17. `In a computer having editing apparatus the combination comprising memory means for storing data to be edited and a series of edit operators comprising at least one general edit operator without specific editing symbols therein and for storing program instructions including an edit instruction specifying the number of edit operators associated iwith such instruction and the beginning of a source field and a destination field in said memory means, first and second register means for storing said program instructions and edit operators respectively, means for obtaining from said memory means the program instructions and edit operators and for storing same in their respective register means, the last named means being operative for obtaining and storing one by one the number of edit operators specified by an edit instruction stored in the corresponding register means, and editing means responsive to an instruction specifying an edit operation for responding to a series of edit operators including the general edit operators stored in the corresponding register means for obtaining the data to be edited from the source field in said memory means beginning with the location specified by the stored edit instruction and for transferring same to a destination field in the memory means which begins with the memory location specified by such stored edit instruction editing the data as specified by such edit operators.

18. In a computer having editing apparatus the combination comprising, memory means, register means for storing program instructions including an edit instruction which identifies source and destination fields for data in said memory means, register means for storing a series of edit operators specifying editing operations, and editing means responsive to an edit instruction stored in said instruction register means for responding to said edit operators stored in said edit operator register means for transferring data in the memory means from the identified source field to the identified destination field in the memory means editing the source field of `data as it is transferred as specified by the stored edit operators.

19. In a computer having editing apparatus the combination comprising, memory means, register means for storing program instructions including an edit instruction which identifies a field of edit operators in the memory means, register means for storing said edit operators, means for transferring the identified edit operators from said memory means to said edit operator register means, and editing means responsive to an edit instruction stored in said instruction register means for responding to the series of edit operators stored in said edit operator register means for transferring a source field of data in the memory means to a destination field in the memory means editing the source field of data as it is transferred as specified by the stored edit operators.

20. In a computer as defined in claim 19 wherein said edit instruction comprises an address referencing a series of edit operators in the memory means and a value identifying the number of edit operators in the referenced series, means for counting the number of edit operators transferred to said edit operator register means, and means for causing a new program instruction to be transferred from the memory means to the program instruction register means `when the number of edit operators identifie-d in a stored edit instruction has been counted.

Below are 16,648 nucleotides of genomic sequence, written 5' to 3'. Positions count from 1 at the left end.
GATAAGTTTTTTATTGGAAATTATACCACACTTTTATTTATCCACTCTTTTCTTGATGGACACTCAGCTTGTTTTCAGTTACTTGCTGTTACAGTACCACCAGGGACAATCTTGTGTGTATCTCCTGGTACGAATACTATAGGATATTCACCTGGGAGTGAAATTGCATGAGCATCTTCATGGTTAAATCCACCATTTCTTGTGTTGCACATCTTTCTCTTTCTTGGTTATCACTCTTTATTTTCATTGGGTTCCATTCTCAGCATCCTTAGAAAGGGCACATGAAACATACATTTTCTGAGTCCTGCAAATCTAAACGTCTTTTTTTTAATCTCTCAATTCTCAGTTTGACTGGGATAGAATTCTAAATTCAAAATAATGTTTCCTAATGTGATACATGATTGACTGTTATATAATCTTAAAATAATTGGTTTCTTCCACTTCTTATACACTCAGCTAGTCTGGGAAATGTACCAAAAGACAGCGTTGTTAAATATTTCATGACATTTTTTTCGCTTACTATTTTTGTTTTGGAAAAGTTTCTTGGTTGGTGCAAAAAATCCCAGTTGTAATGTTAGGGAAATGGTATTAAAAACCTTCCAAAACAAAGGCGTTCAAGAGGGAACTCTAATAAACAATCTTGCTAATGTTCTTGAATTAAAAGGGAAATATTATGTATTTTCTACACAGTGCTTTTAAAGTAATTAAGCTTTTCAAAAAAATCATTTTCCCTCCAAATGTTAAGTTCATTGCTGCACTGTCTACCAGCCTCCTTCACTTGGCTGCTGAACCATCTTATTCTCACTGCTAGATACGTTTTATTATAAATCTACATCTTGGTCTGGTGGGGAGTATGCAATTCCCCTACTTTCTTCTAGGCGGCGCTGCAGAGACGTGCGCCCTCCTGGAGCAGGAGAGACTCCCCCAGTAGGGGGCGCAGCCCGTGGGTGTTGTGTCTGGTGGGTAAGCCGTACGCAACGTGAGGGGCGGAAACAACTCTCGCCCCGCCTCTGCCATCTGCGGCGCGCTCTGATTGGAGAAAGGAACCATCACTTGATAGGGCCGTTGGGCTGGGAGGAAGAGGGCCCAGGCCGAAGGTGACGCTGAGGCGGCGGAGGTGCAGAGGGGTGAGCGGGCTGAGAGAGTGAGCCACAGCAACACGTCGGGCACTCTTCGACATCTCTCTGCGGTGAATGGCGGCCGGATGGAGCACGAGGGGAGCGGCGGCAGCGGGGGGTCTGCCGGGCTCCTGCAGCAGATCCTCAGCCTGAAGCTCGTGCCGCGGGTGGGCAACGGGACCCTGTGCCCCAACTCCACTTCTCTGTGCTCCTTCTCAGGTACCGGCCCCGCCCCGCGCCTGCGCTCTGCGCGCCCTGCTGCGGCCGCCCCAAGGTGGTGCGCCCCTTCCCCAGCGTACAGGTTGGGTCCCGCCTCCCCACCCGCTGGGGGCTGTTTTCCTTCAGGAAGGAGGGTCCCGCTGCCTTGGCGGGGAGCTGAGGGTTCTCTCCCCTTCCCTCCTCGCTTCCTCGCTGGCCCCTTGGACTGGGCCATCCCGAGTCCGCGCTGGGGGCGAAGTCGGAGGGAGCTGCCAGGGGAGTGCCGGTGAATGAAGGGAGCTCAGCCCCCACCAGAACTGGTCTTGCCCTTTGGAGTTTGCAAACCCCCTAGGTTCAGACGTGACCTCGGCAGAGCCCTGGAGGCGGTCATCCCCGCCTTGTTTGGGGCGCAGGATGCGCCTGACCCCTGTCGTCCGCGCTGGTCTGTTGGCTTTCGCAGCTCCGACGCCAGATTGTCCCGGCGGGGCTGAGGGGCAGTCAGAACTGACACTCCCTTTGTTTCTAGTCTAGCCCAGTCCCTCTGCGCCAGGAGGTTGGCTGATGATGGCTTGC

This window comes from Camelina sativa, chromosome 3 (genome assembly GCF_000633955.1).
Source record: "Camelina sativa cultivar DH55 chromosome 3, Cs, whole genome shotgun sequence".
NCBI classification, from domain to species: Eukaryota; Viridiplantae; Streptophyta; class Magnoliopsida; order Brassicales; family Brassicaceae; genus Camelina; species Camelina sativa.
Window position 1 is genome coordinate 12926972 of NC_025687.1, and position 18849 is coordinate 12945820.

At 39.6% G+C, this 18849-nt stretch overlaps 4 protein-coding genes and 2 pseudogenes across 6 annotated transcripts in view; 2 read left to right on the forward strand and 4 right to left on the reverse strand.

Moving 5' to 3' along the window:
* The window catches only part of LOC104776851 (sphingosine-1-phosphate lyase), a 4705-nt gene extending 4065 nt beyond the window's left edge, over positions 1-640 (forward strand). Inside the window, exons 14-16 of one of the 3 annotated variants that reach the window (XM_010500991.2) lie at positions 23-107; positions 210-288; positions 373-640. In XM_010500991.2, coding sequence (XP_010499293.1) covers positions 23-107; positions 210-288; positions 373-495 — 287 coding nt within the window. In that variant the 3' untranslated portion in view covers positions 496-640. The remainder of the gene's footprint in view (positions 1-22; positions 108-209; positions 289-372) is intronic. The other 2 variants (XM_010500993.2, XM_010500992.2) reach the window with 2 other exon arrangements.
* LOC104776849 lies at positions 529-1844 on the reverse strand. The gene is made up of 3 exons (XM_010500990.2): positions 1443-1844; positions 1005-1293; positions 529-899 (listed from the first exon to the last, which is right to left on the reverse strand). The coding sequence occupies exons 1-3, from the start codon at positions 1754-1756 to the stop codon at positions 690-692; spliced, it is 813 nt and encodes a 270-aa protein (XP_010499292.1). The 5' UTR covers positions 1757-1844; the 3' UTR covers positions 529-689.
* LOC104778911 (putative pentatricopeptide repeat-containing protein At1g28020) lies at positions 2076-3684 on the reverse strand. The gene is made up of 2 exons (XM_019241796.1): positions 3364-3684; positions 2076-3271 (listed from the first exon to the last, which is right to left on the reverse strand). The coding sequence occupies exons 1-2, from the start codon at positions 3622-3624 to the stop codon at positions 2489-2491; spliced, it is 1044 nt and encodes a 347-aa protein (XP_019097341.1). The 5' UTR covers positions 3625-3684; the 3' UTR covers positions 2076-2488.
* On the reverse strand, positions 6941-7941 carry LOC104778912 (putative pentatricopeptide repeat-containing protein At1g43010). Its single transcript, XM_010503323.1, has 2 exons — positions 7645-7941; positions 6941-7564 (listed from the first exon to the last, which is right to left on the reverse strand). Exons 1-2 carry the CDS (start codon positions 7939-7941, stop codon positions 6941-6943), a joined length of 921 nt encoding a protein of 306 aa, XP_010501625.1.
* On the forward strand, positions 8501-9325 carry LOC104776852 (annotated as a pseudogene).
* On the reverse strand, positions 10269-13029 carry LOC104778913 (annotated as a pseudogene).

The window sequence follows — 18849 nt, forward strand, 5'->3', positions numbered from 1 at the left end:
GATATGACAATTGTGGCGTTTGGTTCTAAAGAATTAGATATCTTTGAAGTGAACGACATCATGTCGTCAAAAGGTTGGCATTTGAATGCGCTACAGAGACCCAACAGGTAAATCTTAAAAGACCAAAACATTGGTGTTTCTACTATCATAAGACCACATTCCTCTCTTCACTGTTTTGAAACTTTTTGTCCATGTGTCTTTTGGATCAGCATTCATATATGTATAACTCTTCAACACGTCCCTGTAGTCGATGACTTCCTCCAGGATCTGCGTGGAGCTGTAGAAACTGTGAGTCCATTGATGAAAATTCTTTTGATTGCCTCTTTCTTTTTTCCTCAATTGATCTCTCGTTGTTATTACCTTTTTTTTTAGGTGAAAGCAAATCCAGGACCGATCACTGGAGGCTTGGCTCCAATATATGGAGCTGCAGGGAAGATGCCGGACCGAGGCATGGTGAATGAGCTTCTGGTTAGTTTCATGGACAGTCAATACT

21. In a computer having editing apparatus the combination comprising memory means, register means for storing program instructions including an edit instruction which identifies the location of source and destination fields for data in the memory means and the location and number of a series of edit operators, register means for storing said edit operators, means for transferring the number of identified edit operators from said memory means to said edit operator register means specified by a stored edit instruction, and editing means responsive to an edit instruction stored in said instruction register means for responding to a series of edit operators stored in said edit operator register means for transferring data in the memory means from an identified source field to an identified destination field in the memory means editing the source field of data as it transferred as specified by the stored edit operators.

22. In a computer having editing apparatus the combination comprising rmemory means having a table of codes, each table code being representative of a character and being stored in a predetermined memory location, a series of edit operators in said memory means, said series of edit operators including an insert float edit operator having both an operator code specifying that a leading zero character in a source field in the memory means is to be converted to a code representative of another character and a symbol code corresponding to one of said table memory locations, means responsive to said edit operators for selectively and serially transferring characters from a source field to a destination field in the memory means and including editing means responsive to each of said insert fioat edit operators for replacing a leading zero character in such source eld with a code representative of a blank and responsive to the insert float edit operator and the first non-zero source character for obtaining the code from the table location in the memory means corresponding to the symbol code in the insert fioat edit operator and for inserting the obtained code into the destination field preceding the first non-zero character.